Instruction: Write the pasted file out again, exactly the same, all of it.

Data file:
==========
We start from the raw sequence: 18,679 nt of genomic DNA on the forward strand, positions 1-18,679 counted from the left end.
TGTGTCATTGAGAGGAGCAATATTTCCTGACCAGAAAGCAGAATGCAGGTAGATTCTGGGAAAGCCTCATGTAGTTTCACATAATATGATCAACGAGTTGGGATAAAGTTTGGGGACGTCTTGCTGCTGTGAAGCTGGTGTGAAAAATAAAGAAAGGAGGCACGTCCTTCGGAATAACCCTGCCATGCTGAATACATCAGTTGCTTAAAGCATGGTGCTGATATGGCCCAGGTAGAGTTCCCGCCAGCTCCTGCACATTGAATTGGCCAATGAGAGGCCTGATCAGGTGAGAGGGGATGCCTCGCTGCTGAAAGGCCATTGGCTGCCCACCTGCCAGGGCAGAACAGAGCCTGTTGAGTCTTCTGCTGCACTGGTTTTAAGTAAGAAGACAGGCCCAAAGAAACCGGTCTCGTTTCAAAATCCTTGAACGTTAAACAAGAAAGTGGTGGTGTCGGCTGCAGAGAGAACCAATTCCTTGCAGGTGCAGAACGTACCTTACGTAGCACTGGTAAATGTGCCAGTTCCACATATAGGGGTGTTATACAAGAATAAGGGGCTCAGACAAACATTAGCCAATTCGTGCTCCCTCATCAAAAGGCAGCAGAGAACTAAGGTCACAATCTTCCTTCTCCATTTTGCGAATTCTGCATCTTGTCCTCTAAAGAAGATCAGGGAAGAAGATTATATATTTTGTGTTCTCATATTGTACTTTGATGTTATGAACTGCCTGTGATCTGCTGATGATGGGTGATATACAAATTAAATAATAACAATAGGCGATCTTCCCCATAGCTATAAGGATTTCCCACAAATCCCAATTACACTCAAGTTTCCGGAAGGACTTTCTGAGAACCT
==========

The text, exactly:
We start from the raw sequence: 18,679 nt of genomic DNA on the forward strand, positions 1-18,679 counted from the left end.
TGTGTCATTGAGAGGAGCAATATTTCCTGACCAGAAAGCAGAATGCAGGTAGATTCTGGGAAAGCCTCATGTAGTTTCACATAATATGATCAACGAGTTGGGATAAAGTTTGGGGACGTCTTGCTGCTGTGAAGCTGGTGTGAAAAATAAAGAAAGGAGGCACGTCCTTCGGAATAACCCTGCCATGCTGAATACATCAGTTGCTTAAAGCATGGTGCTGATATGGCCCAGGTAGAGTTCCCGCCAGCTCCTGCACATTGAATTGGCCAATGAGAGGCCTGATCAGGTGAGAGGGGATGCCTCGCTGCTGAAAGGCCATTGGCTGCCCACCTGCCAGGGCAGAACAGAGCCTGTTGAGTCTTCTGCTGCACTGGTTTTAAGTAAGAAGACAGGCCCAAAGAAACCGGTCTCGTTTCAAAATCCTTGAACGTTAAACAAGAAAGTGGTGGTGTCGGCTGCAGAGAGAACCAATTCCTTGCAGGTGCAGAACGTACCTTACGTAGCACTGGTAAATGTGCCAGTTCCACATATAGGGGTGTTATACAAGAATAAGGGGCTCAGACAAACATTAGCCAATTCGTGCTCCCTCATCAAAAGGCAGCAGAGAACTAAGGTCACAATCTTCCTTCTCCATTTTGCGAATTCTGCATCTTGTCCTCTAAAGAAGATCAGGGAAGAAGATTATATATTTTGTGTTCTCATATTGTACTTTGATGTTATGAACTGCCTGTGATCTGCTGATGATGGGTGATATACAAATTAAATAATAACAATAGGCGATCTTCCCCATAGCTATAAGGATTTCCCACAAATCCCAATTACACTCAAGTTTCCGGAAGGACTTTCTGAGAACCT